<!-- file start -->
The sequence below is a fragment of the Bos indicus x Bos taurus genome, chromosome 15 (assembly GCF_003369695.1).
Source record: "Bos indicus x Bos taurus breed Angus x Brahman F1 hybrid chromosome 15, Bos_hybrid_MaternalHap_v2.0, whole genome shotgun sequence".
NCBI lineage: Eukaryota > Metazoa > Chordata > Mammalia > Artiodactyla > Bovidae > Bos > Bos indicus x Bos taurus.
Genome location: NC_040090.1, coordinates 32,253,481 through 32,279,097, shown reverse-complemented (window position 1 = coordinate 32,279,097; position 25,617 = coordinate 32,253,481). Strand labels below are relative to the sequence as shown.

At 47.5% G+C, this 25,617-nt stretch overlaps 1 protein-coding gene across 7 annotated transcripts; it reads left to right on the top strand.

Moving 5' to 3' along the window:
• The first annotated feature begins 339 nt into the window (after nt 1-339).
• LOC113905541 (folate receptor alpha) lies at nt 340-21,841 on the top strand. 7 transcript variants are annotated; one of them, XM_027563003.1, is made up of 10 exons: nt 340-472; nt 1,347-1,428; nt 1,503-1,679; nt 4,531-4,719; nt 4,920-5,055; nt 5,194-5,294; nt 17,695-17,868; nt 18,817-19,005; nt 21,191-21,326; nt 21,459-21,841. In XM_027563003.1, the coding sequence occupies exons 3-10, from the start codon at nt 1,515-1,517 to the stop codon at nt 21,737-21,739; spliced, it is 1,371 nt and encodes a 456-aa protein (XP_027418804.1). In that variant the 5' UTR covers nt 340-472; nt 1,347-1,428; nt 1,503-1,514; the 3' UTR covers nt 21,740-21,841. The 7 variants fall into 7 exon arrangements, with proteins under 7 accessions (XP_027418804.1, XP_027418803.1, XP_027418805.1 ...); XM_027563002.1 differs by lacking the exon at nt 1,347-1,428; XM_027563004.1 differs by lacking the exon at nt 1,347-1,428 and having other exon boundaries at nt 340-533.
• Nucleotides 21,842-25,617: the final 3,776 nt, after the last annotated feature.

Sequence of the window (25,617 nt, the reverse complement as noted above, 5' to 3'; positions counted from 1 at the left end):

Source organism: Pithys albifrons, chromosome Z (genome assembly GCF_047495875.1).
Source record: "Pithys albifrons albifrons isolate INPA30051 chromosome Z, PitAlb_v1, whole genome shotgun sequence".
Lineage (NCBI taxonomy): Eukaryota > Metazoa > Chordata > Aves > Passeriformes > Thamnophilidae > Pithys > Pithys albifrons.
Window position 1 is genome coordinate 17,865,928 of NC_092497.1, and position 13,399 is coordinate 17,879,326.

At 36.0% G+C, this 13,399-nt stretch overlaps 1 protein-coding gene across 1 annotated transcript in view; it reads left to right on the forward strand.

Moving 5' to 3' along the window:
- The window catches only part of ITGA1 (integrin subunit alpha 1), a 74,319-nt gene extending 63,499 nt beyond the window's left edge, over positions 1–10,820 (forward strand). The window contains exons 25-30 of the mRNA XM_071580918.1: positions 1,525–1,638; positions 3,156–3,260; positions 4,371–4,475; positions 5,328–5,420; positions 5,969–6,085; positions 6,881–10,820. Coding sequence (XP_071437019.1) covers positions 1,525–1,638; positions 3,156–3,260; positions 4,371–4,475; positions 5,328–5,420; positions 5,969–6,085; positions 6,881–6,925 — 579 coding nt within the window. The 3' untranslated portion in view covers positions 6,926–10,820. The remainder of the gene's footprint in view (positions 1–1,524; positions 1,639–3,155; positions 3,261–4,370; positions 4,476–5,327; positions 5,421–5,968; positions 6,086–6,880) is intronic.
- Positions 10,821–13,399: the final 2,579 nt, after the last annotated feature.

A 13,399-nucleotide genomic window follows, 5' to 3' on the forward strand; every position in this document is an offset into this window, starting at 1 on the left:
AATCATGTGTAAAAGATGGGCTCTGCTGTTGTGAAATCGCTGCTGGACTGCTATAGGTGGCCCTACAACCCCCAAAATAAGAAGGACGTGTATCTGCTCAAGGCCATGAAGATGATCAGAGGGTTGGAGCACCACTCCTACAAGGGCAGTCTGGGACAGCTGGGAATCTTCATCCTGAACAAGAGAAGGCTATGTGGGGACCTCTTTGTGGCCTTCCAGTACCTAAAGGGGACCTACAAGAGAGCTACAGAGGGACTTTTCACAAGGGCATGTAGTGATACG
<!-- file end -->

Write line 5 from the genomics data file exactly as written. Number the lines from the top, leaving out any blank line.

At 47.5% G+C, this 25,617-nt stretch overlaps 1 protein-coding gene across 7 annotated transcripts; it reads left to right on the top strand.